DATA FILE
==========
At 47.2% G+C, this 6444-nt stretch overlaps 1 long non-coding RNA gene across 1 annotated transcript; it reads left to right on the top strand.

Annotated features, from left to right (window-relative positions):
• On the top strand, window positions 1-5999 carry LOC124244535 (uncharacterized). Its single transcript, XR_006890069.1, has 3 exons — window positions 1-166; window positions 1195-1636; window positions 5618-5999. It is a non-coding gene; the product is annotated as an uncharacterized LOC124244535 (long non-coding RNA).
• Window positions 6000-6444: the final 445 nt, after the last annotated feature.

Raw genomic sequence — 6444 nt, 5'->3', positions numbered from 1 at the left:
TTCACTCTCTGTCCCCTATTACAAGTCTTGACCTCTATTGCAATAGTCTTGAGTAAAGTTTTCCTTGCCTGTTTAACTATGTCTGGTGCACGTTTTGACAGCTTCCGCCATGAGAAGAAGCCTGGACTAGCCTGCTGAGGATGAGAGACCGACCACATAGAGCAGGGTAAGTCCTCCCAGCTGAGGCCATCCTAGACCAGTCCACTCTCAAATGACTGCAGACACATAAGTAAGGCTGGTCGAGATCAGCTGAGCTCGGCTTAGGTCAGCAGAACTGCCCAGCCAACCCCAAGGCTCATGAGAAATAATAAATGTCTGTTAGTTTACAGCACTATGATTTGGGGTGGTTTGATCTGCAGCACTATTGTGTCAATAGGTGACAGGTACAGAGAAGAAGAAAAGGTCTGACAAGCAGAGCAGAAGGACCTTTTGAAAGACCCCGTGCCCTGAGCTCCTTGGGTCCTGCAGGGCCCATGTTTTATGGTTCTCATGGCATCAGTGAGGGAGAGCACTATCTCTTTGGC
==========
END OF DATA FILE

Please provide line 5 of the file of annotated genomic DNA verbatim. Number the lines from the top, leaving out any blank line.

Raw genomic sequence — 6444 nt, 5'->3', positions numbered from 1 at the left: